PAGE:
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Those are warning western nations.
Must keep a close eye on Libya following the death of -- market topic President Obama yesterday took a moment to recognize the significance.
But can docket conduct these death.
Today we can definitively say that the Gadhafi regime has come to an end.
The last major regime strongholds have fallen.
The new government is consolidating the control over the country.
And one of the world's longest serving dictators is no more.
However secretary of state Hillary Clinton says -- still have a steep climb ahead of them.
US official told Fox News one challenge will be controlling.
Quote extremist elements within the anti -- forces.
And potentially thousands of unsecured weapons -- convoy was hit by NATO airstrikes but was not destroyed.
Video released late yesterday showed He was later captured alive in his hometown of certain.
And killed apparently from a bullet to the head.
Dartmoor on all of this now and the future of -- we're joined from DC by John Bolton the former.
Yes basket to the United Nations and ambassador Bolton argued that you know now that you've had a -- to think about it approaching this with.
Into the future of Libya with a sensitive.
Kind of guarded optimism are still.
Decent out of trepidation going forward.
Well I think it's a jump ball as to what kind of regime will succeed Gadhafi first you've got the problem of how to reconcile Gadhafi is supporters and you know the common myth is that it was sort of Gadhafi and his family on the one hand and I'll just make this up 99% of the Libyans on the other in fact that's not true this was a civil war it was a deeply divided country remains deeply divided.
And as the facts come out about how Gadhafi died if in fact He was captured alive.
And killed one way or the other by the rebels.
-- supporters are gonna remember that so so there's this -- Gadhafi may be dead but his legacy lives on number one number two.
As you mentioned a moment ago even among the rebels themselves there is a lot of dissension people had different agendas there is a risk of radical Islam assist attempting to seize control so there's a lot of work ahead here no doubt about it.
Investors good to talk to you we talk about all the risk and the potential danger.
The potential for extremists.
But what about what would you look for as the most positive development that you would like to see next.
Well I think it's the transitional national council can -- short establishes law and order throughout the country.
You know there really aren't governmental institutions as we understand that day here in the United States they've got a lot of work to do.
I think -- -- the citizens of of Libya that.
That they can restore confidence and then that the absolute first priority it seems to me is.
-- get the oilfields pumping again get the pipelines going get the refineries going get the ports going.
So that they can get Libyan oil into world markets and get that revenue they've got a lot of assets.
That should be on frozen and and used for reconstruction but I think showing that the that the oil sector is back on line.
Would be a tremendous boost to him because it gives them revenues to to do what they need to do so the question from our point of view I guess will be what role.
Should -- what will will the United States plan and all that.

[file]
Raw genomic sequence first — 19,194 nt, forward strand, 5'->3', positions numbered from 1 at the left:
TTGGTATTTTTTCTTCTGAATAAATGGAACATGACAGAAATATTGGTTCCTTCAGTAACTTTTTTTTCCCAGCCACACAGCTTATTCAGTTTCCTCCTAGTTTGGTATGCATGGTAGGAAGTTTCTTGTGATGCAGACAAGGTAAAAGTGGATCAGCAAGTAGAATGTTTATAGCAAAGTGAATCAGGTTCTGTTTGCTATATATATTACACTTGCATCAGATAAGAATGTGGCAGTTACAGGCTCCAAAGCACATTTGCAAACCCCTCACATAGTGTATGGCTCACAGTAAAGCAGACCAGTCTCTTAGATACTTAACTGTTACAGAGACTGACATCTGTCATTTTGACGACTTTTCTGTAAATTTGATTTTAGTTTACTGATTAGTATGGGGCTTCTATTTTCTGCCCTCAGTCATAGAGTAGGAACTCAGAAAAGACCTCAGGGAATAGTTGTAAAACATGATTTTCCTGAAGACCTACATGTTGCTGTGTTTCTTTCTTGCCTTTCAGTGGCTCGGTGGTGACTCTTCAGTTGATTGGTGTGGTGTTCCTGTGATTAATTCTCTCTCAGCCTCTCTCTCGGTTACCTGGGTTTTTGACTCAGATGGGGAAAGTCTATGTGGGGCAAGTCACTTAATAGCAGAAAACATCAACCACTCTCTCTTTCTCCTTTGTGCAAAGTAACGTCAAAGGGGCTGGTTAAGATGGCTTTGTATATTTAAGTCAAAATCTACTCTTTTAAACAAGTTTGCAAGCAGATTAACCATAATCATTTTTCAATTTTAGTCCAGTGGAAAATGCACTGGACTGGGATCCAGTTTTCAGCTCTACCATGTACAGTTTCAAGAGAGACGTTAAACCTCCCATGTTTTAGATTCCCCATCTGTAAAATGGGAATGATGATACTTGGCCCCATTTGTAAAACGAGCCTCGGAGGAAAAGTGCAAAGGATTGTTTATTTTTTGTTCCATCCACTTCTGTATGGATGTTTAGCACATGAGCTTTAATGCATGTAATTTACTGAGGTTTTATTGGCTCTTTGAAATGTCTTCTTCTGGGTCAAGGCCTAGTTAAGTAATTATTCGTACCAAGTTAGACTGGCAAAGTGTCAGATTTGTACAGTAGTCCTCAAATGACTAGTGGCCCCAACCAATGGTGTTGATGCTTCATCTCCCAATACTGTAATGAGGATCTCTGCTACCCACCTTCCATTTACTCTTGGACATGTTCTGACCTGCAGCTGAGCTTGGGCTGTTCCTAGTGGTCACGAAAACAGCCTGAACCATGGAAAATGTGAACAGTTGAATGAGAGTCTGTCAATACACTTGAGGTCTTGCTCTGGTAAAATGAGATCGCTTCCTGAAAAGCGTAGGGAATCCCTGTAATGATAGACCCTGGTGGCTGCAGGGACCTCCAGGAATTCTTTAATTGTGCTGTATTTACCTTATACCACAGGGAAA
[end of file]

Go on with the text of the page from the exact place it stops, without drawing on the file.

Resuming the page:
Well I think we can do a lot to help them with things like setting up the elections setting up an independent judiciary doesn't cost a lot of money in fact I think we ought to look to those.
Currently frozen assets to fund a lot of it.
I think the main thing we need to do is political and probably behind the scenes something we should have been doing for the past six months but didn't do enough of and that's finding.
Pro American pro democratic pro western.
Leadership figures in the transitional.
And helping them in whatever way we can.
Move into leadership positions so that as this successor regime has put together.
That we we minimize to the extent we can the risk that the radicals will take over abilities radicals these extremists and asked her.
Well there are some among the military commanders.
There of the rebel forces there are many from the eastern part of Libya you know part of this is a civil war between east and west it's a split in Libya that goes back to the split of the Roman empire.
Into the east and west and there's a lot of concern.
That many of those figures that that really started to revoke have an islamists -- agenda do not have a pro democratic agenda.
There's a lot about the leaders we just don't know as I say we we should have been working more on this but.
Looking forward we need to work on -- now on an expedited basis to separate the sheep from the goats among the rebels.
What's your sense in terms of -- after we've -- we've worked our way through that.
The the Arab spring and -- Qaddafi is gone in Libya in terms of the Middle East and and the the stability of the region in general after all the turmoil it's been through and and everything else from where we are now.
I think it's still very unstable and I think if you look at this significant countries like Egypt and Syria.
Where the political futures -- certain where Israel's strategic situation remains uncertain.
That that this is gonna be something that that is will be whether it's for a long time I would not look for any quick solutions here.
Certainly not in Egypt or in Libya there's an election in Tunisia on Sunday people are hopeful but.
In candor course Tunisia is not not the biggest player in the region so I think especially as well considering -- -- Still fishing in troubled waters what we've got we've got -- certainly here.
40 for quite sometime to come -- ambassador Bolton thank you very much of the talk to you again -- economically with the.
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